Benefits of Yoga for Kids with David Lynch

“It’s as important as any other subject in school,” says filmmaker David Lynch, director of the award-winning Elephant Man and Blue Velvet. “I think kids need to be exposed to it, particularly in America where they’re surrounded by artificial light.”

Trained for over 30 years by his own guru, Lynch teaches Transcendental Meditation (TM) to children – an increasingly popular practice which some experts believe can even halt attention deficit disorder.

In the US there are whole schools that teach meditation,” he says on a visit to London. “It’s taught in some New York schools and it’s fantastic.”

Lynch believes this is not only a great way of teaching relaxation techniques, it also creates a sense of togetherness.

“In the [yoga] exercises you have to be with other people,” he says.

“It’s a connection that is important in all humanity.”

Lynch is in sensational shape at 62 years old – a testament to his belief in yoga and TM. He even manages to maintain a thin figure despite gorging on homemade chocolate brownies throughout the interview.

“I eat healthy food but I don’t deny myself any of life’s pleasures,” he says. “I think people should do as they please as long as it doesn’t hurt anyone else.”

Lynch has been making yoga instructional videos for children that he distributes through his foundation.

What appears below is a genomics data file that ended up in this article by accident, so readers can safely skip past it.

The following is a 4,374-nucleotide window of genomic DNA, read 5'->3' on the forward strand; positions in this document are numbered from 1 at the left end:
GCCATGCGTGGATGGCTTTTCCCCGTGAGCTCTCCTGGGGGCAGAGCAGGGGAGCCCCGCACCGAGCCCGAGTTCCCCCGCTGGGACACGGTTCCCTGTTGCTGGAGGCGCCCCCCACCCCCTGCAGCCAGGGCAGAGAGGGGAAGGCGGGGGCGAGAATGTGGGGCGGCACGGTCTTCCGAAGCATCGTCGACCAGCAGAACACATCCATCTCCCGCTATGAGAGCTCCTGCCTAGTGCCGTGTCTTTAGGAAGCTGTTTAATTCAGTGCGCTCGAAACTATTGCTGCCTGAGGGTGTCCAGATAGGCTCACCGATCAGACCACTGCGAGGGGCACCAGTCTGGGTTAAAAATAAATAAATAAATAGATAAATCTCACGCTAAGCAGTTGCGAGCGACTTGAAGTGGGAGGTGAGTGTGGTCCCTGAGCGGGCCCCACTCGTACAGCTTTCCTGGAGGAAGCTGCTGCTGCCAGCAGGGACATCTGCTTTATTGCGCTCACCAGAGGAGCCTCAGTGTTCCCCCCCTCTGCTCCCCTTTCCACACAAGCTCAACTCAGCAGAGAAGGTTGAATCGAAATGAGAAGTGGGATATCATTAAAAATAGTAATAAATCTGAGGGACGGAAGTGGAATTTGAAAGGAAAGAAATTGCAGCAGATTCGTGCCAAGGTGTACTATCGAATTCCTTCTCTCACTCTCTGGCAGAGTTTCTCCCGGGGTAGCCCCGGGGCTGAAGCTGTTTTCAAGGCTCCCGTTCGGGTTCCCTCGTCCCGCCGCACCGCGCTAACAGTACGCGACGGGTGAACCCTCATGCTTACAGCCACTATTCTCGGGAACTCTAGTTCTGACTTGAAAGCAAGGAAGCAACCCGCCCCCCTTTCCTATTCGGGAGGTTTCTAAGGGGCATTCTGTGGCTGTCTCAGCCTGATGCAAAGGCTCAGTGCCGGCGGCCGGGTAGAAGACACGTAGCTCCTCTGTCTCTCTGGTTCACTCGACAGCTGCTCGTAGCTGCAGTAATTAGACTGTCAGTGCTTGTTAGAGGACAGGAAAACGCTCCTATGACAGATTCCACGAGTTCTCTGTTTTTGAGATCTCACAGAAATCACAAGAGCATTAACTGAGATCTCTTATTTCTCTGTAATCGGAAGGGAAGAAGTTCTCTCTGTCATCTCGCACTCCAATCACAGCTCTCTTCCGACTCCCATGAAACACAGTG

“I’d like to do more. I’m not in it for the money,” he says, adding that he doesn’t charge David Beckham when teaching him yoga. “It’s so important but it’s not accepted yet.”

Lynch has released a documentary on Maharishi Mahesh Yogi called Invincible Wisdom.

“He’s a great humanitarian,” says Lynch. “I hope to make more movies about him, maybe right before he dies.”

At the Raindance Film Festival, the film received mixed reviews, with many dismissing it as propaganda for Yoga and TM. However, Lynch defends the movie vehemently.

“I think people should be more open-minded about it,” he says on his return to Los Angeles, where he is planning another documentary called Motivation. “Education would really blossom if we took this seriously.”

Lynch started practicing TM at four years of age and has never looked back, using it to overcome his dyslexia. “I learned in school that I was not good at anything,” he recalls, adding that this has driven him to excel in other areas.

“Any kid who feels like they’re different should be taught meditation,” he says. “It helps them adapt and learn better.”

Lynch says he is now able to keep his cool even at work. Recently, he was involved in a heated argument with Mel Gibson’s girlfriend, Oksana Gregorieva. The discussion turned physical and Lynch had to physically restrain her.

“She was kicking me like crazy but I didn’t react,” says Lynch who claims not to know why she attacked him. “I just said, ‘Be calm.'”

“You have to not react,” he adds. “It’s a good feeling when you do this.”

According to his foundation, meditation can also help children with attention deficit disorder by improving their concentration and ability to learn.

Lynch even suggests that a daily 20-minute meditation session can do away with police brutality.

“The violence would be cut down a lot if they taught meditation in schools,” he says firmly. “When people are enlightened it’s very different.”